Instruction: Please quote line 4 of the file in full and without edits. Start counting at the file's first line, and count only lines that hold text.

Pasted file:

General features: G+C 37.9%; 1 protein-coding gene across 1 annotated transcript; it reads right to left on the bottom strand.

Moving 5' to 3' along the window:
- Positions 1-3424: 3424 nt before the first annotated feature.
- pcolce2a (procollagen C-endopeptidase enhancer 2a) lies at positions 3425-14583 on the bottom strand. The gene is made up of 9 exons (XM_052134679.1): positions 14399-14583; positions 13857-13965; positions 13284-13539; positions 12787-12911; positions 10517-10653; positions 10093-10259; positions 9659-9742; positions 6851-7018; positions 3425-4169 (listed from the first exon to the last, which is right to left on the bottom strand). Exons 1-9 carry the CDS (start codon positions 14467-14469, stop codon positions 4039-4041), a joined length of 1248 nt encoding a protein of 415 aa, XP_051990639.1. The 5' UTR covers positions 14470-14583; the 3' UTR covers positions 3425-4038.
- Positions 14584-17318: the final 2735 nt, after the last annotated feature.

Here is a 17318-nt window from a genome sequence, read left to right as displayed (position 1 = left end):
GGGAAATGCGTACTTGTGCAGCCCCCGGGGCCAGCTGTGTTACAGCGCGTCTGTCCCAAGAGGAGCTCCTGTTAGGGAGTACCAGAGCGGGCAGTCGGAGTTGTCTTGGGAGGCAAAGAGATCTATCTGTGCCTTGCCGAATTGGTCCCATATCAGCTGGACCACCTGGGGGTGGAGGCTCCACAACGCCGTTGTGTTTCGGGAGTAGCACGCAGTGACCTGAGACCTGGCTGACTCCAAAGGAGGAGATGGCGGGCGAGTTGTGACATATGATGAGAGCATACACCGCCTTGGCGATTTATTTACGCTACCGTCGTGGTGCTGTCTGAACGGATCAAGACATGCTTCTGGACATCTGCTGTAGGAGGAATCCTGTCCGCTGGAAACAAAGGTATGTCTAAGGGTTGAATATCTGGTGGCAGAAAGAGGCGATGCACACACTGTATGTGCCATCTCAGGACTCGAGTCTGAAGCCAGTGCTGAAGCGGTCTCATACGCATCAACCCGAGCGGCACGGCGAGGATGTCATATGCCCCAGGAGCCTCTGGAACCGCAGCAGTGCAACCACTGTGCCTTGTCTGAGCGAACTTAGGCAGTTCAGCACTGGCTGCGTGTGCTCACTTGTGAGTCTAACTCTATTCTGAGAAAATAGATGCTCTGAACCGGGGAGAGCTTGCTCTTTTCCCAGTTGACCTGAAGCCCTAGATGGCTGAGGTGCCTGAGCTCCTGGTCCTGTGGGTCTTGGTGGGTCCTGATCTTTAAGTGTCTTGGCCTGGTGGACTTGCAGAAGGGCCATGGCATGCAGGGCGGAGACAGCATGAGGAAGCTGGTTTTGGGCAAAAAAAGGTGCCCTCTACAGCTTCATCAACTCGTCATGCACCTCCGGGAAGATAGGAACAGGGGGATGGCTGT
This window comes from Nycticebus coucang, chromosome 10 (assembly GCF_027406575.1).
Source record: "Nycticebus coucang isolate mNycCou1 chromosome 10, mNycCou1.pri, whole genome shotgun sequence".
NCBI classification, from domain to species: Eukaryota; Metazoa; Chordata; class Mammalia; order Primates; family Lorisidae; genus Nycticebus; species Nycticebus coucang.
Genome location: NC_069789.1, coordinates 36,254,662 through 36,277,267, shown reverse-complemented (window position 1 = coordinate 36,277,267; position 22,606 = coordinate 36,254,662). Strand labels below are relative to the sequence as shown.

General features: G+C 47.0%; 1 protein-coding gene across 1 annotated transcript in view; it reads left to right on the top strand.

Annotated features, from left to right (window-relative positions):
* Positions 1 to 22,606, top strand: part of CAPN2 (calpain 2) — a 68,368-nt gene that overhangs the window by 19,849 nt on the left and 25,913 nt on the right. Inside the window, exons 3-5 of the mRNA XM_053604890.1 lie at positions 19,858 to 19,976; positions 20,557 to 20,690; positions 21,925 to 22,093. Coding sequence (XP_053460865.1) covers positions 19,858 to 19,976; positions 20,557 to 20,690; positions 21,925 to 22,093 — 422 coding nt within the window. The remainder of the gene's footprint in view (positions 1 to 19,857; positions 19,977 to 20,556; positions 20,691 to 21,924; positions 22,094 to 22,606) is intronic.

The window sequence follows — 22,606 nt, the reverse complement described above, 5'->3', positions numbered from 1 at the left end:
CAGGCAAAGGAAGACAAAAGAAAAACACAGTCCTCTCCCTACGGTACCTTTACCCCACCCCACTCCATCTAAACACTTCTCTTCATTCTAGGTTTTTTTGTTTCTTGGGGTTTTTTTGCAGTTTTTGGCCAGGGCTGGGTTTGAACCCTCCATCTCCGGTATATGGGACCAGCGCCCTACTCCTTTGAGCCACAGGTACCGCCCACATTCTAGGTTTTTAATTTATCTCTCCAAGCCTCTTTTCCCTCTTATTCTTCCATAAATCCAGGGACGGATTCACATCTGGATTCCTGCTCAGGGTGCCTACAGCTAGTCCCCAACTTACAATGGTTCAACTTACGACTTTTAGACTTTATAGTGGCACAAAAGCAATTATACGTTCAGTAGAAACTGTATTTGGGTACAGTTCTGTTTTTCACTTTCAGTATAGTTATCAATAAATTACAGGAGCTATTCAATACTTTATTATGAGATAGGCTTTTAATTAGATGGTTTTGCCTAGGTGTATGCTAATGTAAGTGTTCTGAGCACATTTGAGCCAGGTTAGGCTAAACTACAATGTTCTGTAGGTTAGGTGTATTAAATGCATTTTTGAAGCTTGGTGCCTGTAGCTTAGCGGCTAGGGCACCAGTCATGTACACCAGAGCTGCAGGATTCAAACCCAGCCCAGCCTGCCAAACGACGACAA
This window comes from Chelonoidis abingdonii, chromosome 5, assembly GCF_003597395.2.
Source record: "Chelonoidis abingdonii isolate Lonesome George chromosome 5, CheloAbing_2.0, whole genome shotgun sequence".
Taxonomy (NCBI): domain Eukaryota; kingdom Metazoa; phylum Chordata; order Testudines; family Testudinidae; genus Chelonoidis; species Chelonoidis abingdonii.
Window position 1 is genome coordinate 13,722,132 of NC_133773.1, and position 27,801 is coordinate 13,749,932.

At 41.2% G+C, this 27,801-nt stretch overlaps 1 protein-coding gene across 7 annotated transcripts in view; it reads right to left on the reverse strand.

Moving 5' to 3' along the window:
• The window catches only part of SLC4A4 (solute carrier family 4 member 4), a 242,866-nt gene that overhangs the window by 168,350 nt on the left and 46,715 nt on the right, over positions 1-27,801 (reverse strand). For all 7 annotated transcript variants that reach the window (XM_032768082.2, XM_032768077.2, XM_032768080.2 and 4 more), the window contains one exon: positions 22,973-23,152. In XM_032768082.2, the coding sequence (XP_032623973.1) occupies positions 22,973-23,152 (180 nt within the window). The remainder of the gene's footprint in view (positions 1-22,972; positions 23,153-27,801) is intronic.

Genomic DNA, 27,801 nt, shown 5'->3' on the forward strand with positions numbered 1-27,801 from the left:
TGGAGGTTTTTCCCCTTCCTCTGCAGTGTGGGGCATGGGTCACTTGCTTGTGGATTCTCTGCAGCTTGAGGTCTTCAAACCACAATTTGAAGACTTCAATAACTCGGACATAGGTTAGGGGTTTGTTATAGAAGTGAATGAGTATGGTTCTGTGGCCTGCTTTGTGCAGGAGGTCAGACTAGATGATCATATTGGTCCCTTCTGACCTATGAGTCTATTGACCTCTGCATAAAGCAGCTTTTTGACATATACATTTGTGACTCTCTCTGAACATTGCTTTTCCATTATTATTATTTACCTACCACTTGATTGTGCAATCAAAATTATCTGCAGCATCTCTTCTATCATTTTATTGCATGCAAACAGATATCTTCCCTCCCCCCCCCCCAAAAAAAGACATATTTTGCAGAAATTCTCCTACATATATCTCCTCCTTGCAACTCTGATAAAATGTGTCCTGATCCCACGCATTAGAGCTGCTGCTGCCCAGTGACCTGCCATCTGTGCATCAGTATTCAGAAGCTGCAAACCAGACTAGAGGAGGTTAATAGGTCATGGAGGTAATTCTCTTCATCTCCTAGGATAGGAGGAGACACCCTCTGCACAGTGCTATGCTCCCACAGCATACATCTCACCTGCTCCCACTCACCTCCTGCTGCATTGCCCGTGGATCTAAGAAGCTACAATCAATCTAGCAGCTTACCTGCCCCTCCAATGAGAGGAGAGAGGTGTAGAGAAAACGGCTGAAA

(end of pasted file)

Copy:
- pcolce2a (procollagen C-endopeptidase enhancer 2a) lies at positions 3425-14583 on the bottom strand. The gene is made up of 9 exons (XM_052134679.1): positions 14399-14583; positions 13857-13965; positions 13284-13539; positions 12787-12911; positions 10517-10653; positions 10093-10259; positions 9659-9742; positions 6851-7018; positions 3425-4169 (listed from the first exon to the last, which is right to left on the bottom strand). Exons 1-9 carry the CDS (start codon positions 14467-14469, stop codon positions 4039-4041), a joined length of 1248 nt encoding a protein of 415 aa, XP_051990639.1. The 5' UTR covers positions 14470-14583; the 3' UTR covers positions 3425-4038.